Idol: Rat Trap

I think a lot of the hate that gets levelled at American Idol comes from people who believe it’s damaging to music - it cynically churns out production-line pop stars with zero integrity.

Of course, these contestants are real kids who usually possess a real desire to make music - the fame whores mostly get weeded out. American Idol hasn’t really invented anything; it’s just created a new process to get us to the same place, using kids who’d have as much claim as anyone to legitimacy if they came up through another route. The food industry doesn’t make good food; it makes processed food. The music industry is the same. That’s what industries do; they sell packaging.

None of which is meant to excuse what Idol does - and I’ll let you in on a secret. A lot of the people who love Idol also hate that it cynically churns out production-line pop stars. A lot of the people who love Idol are frustrated by the way the judges and producers chip away at the contestants’ individualism to try to fit them into a pre-formed vision of an existing artist they want them to be like. Or, more accurately, an artist they want them to sell like.


Take, for example, Siobhan Magnus. Siobhan was voted off last week - but it wasn’t the Siobhan I’d been cheering for earlier in the season. That Siobhan disappeared weeks ago. That quirky, expressive, operatic alien - a latter-day Siobhan Fahey - was a popular performer. She screeched a lot, but she was exciting to watch and never boring. Then the judges whittled her down with their usual incomprehensible and contradictory advice until she was a bland and uninteresting shell of her former self. The audience doesn’t want that, and that’s why she’s not on stage this week.

And that’s why there’s not much at all on stage this week; everything is neutered. It’s Crystal Bowersox and four dull boys.

This week’s theme is Sinatra, and this week’s mentor is Harry Connick Jr, who must be thrilled that Michael Bublé was apparently unavailable. I didn’t know that was this week’s theme when I mixed myself a Martini, but my Martini is probably the classiest thing I’ll see this evening.

To Connick Jr’s credit, he not only mentored the contestants, but did the arrangements and led the band - which is why the music is a lot better this week.

From worst to best:


5. Casey James, aka Joey Bishop
Casey pulled his hair back this week, which was very good. He looks like Poochie most of the time. Sadly the hair was the only good thing about his performance of Blue Skies. His voice sounded so tight and strained that I thought he’d trot out the old ‘I had a cold’ excuse. But it was just the ‘I’m a bit rubbish’ excuse.

4. Aaron Kelly, aka Peter Lawford
Aaron is still here because he’s never been the worst, but that’s all he has in his favour. He’s the wetter, more in-tune version of Tim Urban. I miss Tim Urban. Aaron got to sing one of the greatest of all vintage swing numbers, Fly Me To The Moon, but vintage swing is not in Aaron’s crayon box. His phrasing was muddy and his performance belonged at the kiddie table. His swing was so lacking that it officially didn’t mean a thing.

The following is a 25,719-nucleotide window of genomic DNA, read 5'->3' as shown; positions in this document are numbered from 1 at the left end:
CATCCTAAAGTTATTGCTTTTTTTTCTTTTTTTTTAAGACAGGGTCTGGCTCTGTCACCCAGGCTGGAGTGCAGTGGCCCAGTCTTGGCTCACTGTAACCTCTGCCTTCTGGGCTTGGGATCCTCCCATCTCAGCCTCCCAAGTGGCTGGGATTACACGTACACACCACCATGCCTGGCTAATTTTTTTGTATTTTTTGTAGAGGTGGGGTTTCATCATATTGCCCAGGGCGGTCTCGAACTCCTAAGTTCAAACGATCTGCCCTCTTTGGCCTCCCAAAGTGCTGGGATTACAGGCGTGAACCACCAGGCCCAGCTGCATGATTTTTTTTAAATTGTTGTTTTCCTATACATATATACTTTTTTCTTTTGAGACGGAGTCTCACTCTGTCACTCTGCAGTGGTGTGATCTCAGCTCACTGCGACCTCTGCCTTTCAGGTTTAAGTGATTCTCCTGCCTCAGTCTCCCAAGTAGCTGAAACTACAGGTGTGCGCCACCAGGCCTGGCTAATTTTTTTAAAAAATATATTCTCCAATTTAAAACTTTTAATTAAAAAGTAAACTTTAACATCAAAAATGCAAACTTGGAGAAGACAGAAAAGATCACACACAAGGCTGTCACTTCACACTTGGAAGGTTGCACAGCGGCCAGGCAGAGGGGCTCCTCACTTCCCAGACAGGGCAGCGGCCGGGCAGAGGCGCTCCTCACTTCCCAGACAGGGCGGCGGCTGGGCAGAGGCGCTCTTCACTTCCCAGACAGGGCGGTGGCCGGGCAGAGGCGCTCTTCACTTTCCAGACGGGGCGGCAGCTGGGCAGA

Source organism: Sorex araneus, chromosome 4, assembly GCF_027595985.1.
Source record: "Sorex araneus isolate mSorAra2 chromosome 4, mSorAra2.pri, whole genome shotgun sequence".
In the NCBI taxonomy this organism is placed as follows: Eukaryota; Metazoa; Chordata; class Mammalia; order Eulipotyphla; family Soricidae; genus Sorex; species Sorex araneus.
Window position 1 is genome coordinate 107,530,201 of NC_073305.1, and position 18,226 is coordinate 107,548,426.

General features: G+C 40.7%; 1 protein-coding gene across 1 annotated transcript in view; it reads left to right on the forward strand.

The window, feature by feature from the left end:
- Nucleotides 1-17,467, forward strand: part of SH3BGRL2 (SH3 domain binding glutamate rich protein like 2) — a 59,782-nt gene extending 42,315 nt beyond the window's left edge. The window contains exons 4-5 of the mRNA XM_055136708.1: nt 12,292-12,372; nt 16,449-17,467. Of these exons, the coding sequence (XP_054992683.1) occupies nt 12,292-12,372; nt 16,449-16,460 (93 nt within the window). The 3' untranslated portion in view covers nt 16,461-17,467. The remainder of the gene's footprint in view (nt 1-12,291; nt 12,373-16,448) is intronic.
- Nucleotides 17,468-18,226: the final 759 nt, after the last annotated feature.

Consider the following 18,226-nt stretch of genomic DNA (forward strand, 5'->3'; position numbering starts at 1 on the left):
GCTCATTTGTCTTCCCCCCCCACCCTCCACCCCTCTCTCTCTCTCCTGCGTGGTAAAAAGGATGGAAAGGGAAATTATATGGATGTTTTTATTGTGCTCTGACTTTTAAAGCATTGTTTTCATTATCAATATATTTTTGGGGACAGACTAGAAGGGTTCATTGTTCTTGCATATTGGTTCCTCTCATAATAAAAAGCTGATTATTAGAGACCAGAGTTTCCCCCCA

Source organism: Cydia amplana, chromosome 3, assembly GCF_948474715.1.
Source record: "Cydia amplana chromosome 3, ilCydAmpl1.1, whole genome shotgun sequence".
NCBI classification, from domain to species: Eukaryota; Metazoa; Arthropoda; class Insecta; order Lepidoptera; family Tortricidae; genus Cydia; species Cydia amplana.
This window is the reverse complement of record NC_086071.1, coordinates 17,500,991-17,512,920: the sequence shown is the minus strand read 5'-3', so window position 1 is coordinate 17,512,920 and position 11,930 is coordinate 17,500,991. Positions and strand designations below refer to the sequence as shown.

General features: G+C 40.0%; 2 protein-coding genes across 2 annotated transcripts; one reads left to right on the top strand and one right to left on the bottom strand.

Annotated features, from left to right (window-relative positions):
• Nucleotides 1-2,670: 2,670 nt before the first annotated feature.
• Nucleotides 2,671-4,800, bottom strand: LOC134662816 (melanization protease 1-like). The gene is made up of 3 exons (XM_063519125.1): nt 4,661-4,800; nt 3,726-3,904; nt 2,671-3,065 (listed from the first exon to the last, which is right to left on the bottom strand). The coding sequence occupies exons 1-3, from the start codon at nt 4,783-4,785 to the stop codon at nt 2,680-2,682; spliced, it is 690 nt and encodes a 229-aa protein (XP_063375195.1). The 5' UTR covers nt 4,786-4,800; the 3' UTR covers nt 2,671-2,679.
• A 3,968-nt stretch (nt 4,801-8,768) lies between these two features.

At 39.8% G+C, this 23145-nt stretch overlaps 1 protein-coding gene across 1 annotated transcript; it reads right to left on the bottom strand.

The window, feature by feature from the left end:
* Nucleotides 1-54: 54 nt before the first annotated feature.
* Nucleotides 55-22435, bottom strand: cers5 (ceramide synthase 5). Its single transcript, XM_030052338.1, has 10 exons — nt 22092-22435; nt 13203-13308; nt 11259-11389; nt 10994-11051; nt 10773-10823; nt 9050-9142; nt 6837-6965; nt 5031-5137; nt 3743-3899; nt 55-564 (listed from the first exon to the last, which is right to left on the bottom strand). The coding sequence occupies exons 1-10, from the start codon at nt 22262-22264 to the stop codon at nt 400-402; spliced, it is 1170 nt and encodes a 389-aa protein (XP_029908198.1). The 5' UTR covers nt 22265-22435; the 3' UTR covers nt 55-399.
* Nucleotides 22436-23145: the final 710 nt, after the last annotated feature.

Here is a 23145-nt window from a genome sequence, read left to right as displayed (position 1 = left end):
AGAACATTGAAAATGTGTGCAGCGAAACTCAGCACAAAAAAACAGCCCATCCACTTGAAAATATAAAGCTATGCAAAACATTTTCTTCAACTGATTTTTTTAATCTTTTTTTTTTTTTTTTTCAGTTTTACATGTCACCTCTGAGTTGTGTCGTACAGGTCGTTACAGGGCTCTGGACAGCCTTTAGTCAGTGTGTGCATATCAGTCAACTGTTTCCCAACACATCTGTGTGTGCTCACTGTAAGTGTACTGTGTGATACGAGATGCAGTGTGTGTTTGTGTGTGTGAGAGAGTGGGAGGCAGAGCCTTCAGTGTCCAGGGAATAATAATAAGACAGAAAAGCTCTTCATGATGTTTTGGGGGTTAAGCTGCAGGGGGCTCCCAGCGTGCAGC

3. Lee DeWyze, aka Dean Martin
Connick played an awesome church organ for his arrangement of That’s Life, instantly making this a much more interesting performance than it ought to be. I like boiled potatoes a lot, so it’s a shame that I always mentally associate Lee with a boiled potato. He’s not anywhere near as delicious. But you know what I mean, right? He might be improved with butter. His That’s Life had no life. The judges jizzed all over it, not because it was good but because we’re officially designating Lee as Crystal’s competition. Fine, then let’s fast-forward to the end, shall we?


2. Crystal Bowersox, aka Sammy Davis Jr
Crystal was a bit reedy this week, a bit buried by the music. Summer Wind is a beautiful song, and she softened it, but she didn’t reinvent it. I would have expected her to get her Nina Simone on with this, but perhaps Crystal Bowersox doesn’t have a Nina Simone? The girl isn’t perfect, you know.

1. Big Mike Lynche, aka Frank
Big Mike, in first place? Oh, you better recognise! Here’s the thing about Mike; he may not have the likeability factor, but he knows how to sing, and he belted out The Way You Look Tonight like he knew what he was doing. It was rich, tuneful and very strong - easily the best of the night. Mike will probably go home this week.

Anyway, that was a shitty show.

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One Response to “Idol: Rat Trap”

  1. Ewa Says:

    Frank Sinatra bores me and so did this weeks show.

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